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Gaming, Social Sites and Other On-Line ID Theft Threats - Articles Surfing
Law enforcement officials have entered on line chat groups and showed up at ball parks to show young kids how something as simple as a photo with a team uniform can lead child stalkers right to their ball field. The public has a heightened sense of protecting children on-line but adults are often just as easy prey when it comes to fraud and identity theft.
What are some other types of On-Line Identity Theft Threats
Pop Ups at Gaming Sites- You've Just Won!
It's easy to get comfortable on your favorite gaming site. It's hard to resist when a pop-up tells you that you've just won a free digital camera, an iPod or a gift card to a popular store if you just simply fill out this claim form. If it's too good to be true, it usually is. At best, you'll be asked to buy something else to qualify what's worse, it may be an identity thief. Identity thieves can use the same technology other marketers do and once you fill out the registration form, they can use your information to get credit cards, mortgages or utilities.
Spearphishing in E-mails- Important Notices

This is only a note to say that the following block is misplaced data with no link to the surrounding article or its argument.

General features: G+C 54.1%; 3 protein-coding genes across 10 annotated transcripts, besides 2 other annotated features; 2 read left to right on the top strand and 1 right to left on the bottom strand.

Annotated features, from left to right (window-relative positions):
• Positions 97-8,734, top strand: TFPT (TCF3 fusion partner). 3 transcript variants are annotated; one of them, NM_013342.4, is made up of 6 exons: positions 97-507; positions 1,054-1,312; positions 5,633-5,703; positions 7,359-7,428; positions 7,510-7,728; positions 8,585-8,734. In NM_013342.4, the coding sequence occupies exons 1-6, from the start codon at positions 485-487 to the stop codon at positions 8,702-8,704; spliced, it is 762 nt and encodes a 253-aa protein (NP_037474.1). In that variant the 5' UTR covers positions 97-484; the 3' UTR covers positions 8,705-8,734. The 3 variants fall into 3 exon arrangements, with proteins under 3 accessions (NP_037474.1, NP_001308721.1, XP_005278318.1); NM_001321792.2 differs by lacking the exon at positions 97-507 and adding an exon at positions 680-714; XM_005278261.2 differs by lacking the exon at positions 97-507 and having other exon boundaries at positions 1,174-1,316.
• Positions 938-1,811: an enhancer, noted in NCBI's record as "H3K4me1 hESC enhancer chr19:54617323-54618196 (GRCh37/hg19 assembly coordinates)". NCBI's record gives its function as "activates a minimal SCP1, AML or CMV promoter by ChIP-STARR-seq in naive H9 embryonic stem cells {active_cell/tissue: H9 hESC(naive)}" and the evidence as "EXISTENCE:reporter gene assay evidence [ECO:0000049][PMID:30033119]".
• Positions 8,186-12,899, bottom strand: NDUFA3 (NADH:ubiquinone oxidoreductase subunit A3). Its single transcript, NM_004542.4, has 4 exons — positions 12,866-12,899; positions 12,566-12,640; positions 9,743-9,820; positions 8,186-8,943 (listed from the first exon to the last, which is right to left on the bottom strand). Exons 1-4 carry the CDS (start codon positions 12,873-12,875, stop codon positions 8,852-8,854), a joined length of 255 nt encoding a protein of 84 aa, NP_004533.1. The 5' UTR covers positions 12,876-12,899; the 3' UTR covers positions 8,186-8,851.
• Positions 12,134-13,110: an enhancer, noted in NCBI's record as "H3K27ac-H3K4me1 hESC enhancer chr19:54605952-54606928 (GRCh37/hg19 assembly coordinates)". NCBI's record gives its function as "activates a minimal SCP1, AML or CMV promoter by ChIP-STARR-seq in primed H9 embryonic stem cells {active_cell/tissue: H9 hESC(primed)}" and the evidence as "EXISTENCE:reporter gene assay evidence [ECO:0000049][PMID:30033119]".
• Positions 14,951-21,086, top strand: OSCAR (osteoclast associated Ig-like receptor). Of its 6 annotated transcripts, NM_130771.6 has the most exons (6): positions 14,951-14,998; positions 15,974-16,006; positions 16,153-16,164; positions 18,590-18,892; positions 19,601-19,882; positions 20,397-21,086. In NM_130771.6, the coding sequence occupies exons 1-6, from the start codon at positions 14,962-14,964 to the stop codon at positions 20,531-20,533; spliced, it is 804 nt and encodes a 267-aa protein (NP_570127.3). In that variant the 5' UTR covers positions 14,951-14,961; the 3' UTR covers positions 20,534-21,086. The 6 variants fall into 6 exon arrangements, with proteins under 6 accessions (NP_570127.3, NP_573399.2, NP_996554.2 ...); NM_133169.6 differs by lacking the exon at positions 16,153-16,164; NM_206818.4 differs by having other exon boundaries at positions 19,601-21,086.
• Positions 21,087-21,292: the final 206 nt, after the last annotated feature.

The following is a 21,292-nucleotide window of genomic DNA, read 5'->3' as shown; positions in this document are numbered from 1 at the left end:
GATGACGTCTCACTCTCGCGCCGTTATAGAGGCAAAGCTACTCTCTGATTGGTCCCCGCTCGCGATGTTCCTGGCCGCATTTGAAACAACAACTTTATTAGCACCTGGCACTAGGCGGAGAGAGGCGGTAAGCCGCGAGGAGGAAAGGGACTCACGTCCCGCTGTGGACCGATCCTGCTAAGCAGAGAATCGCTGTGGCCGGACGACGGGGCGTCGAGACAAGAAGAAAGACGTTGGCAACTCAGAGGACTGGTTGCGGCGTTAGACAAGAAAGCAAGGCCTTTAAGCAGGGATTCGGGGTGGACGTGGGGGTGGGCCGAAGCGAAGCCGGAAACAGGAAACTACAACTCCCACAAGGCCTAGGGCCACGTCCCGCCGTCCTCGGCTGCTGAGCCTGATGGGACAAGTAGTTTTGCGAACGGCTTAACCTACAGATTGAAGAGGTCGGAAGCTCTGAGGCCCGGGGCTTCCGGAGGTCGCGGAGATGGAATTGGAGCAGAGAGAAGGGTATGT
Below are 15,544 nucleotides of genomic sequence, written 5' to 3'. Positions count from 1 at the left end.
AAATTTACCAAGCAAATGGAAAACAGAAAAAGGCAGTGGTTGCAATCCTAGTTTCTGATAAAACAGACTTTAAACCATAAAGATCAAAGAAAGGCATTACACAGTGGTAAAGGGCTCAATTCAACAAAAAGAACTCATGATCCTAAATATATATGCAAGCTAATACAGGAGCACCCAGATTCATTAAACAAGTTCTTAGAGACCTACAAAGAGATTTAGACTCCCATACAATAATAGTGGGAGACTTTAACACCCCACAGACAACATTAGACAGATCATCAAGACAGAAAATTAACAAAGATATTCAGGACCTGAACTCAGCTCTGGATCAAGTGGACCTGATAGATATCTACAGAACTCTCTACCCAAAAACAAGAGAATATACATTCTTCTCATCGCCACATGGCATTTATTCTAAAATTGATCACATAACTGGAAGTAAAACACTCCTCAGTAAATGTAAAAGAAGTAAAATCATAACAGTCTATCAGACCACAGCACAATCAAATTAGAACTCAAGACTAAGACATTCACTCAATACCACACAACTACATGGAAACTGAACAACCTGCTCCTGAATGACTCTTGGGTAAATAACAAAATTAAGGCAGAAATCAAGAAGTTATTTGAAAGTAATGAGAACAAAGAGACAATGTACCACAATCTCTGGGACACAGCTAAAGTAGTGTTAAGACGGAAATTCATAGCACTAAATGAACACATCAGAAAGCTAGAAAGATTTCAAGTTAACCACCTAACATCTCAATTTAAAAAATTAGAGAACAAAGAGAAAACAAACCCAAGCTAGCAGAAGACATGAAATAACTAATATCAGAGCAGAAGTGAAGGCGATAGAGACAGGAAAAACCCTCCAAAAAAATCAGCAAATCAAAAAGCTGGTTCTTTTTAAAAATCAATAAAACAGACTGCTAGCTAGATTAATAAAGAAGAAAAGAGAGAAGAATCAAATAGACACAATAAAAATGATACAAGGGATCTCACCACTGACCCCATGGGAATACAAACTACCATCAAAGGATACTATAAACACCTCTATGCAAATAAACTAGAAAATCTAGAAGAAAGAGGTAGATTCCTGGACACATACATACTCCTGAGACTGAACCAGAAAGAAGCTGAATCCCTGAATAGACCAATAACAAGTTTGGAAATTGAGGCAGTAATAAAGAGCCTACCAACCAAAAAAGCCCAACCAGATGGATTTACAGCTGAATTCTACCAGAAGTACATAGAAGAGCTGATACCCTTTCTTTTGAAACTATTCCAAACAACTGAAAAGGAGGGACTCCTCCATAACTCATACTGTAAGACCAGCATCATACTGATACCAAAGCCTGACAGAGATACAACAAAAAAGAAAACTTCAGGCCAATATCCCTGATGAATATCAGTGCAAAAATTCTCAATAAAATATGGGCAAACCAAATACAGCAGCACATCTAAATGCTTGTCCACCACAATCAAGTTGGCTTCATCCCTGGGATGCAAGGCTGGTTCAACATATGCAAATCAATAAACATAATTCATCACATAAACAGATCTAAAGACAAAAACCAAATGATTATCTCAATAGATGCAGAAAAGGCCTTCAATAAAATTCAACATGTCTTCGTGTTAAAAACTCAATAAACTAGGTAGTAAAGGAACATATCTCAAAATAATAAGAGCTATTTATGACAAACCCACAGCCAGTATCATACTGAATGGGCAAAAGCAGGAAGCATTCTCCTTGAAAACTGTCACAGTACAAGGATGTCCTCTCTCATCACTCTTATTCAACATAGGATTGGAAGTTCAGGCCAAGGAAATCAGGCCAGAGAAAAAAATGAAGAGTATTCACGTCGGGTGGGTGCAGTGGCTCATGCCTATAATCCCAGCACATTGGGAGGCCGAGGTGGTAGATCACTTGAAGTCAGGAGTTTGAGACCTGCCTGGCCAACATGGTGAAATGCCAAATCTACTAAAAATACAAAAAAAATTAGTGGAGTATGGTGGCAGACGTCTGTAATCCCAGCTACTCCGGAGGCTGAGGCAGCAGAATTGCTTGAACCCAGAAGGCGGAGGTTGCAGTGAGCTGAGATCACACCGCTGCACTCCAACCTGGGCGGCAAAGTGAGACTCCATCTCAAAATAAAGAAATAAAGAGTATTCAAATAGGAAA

Spearphishing is a method of con in which consumers receive what looks like a very legitimate e-mail from their bank warning of a serious security issue and asking customers to type in their log in and password to rectify this breach. Regardless of how professional and insistent the e-mail appears, don't do it. If a bank becomes aware of a security issue you will be notified by mail, not e-mail. If this is an identity thief that is spearphishing, following through will give them access to wipe out your bank account.
On-line Communities 'So Many Friends
On-line communities are very popular and can be a lot of fun. While you may 'feel' that you're interacting with just a few people, remember that Facebook, for example, has over 80 million active members.
Tips to Avoid Identity Theft in On-Line Communities
1. Never give out your birthday. It seems simple and fun to get all those good wishes but your birth date combined with other information can open the door for identity thieves to come into your life.
2. Be very careful of the photos you post. Is your house number showing in the background? Remember the example above about team uniforms? This would also apply to work uniforms. Look at each photo and think, what can this tell someone about me?
3. Never let your phone number be exposed. Using a reverse search, your phone number also gives away your address. Most people wouldn't post their phone number on a profile page but it is easy to be lured to in a community chat.
The world-wide web opens a lot of doors for work and fun but remember there's no 'eraser' on the internet pencil. Be very careful about e-mails or promotions you respond to and what you share on profile pages and on discussion boards because you can't take it back and identity thieves are all ears.
Copyright © 1995 - Photius Coutsoukis (All Rights Reserved).
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